Telling the stories of the Anglican Church in Aotearoa, NZ and Polynesia

Vandalised billboard to stay

St Matthew-in-the-City will not replace its vandalised billboard which portrays Mary looking at a home pregnancy test kit.

• How the world responded

• St Matthew's responds to the protests

• Mixed responses

• Reflecting on the character of Mary

• Magnificat for a broken world

Taonga News  |  19 Dec 2011  |

St Matthew-in-the-City will not replace its vandalised billboard which portrays Jesus’ mother, Mary, looking at a home pregnancy test kit revealing that she is pregnant.

The billboard was ripped in half by a Whangarei man leading a Catholic Action Group protest group.

Over 100 Catholics marched through Auckland protesting at the billboard, but the church says it has had positive feedback from around the world.

In a press release today, priest associate Clay Nelson said: "Our billboard ... pointed to the social circumstances of a young, poor, unmarried mother in first-century Palestine. It would have taken tremendous faith and courage to withstand the prejudice of her critics. 

"We hoped that people would think of those in similar circumstances, and respond with kindness.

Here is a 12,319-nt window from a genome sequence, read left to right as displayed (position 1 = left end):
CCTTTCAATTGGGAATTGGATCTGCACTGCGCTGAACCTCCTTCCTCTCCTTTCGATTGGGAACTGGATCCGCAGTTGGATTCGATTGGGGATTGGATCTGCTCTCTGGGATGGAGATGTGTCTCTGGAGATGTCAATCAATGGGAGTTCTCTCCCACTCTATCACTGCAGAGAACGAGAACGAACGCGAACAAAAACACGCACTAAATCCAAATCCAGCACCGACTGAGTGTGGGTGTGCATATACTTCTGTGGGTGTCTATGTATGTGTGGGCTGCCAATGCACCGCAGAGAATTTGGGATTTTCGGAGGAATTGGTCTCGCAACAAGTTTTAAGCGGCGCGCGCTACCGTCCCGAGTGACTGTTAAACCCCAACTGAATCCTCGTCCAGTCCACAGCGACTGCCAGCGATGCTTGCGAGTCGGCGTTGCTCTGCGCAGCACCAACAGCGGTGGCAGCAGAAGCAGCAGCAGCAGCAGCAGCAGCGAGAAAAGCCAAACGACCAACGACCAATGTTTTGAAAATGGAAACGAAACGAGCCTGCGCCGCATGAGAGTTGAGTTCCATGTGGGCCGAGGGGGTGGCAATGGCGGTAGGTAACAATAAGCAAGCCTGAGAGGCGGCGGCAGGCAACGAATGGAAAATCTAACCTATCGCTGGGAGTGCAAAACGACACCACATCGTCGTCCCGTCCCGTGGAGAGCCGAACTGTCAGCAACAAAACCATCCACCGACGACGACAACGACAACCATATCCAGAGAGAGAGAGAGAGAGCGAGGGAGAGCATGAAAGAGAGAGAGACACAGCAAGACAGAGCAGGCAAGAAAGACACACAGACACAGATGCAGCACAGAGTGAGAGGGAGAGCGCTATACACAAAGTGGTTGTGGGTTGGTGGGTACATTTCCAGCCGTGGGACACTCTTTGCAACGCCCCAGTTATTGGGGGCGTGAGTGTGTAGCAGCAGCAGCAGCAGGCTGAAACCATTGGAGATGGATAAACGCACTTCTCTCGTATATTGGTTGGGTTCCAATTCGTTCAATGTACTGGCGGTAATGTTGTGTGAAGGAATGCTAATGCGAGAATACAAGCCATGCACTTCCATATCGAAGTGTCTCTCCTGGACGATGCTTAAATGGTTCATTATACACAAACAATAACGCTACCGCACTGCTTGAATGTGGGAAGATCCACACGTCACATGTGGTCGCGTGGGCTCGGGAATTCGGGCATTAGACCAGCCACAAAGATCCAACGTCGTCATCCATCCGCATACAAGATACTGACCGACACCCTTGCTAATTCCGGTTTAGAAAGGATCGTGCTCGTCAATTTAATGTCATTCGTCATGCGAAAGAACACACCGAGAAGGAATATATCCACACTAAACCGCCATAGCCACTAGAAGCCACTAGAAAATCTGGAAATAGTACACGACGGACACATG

"Our billboard was ripped on Saturday evening by a group intolerant of any views on Mary except their own. Further, they made statements that this is the ‘devil’s work’. 

"There is a sad and sick history in Christianity of demonising those you disagree with. It is of concern that such prejudice is present in New Zealand.
 "We have decided not to replace the original billboard but let the current ripped one remain as a reminder of both the intolerance in Mary’s society and in our own."

Earlier, Mr Nelson said the original purpose behind the billboard was to spark conversation about Mary's possible response to the fact that she was pregnant.

"That discovery would have been shocking," Mr Nelson said. "Mary was unmarried, young, and poor. This pregnancy would shape her future. She was certainly not the first woman in this situation or the last."

Vicar Glynn Cardy added: “Christmas is real. It’s about a real pregnancy, a real mother and a real child. It’s about real anxiety, courage and hope.
“Although the make-believe of Christmas is enjoyable – with tinsel, Santa, reindeer, and carols – there are also some realities. 

"Many in our society are suffering: some through the lack of money, some through poor health, some through violence, and some through other hardships. The joy of Christmas is muted by anxiety.
“In this season we encourage one another to be generous to those who suffer, to give to strangers, and to care for all – especially those who have the least. Like the first Santa, St Nicholas did.

“We invite all who celebrate the season to hold these different strands of a real Christmas together: anxiety and joy, suffering and compassion, Santa and Jesus.”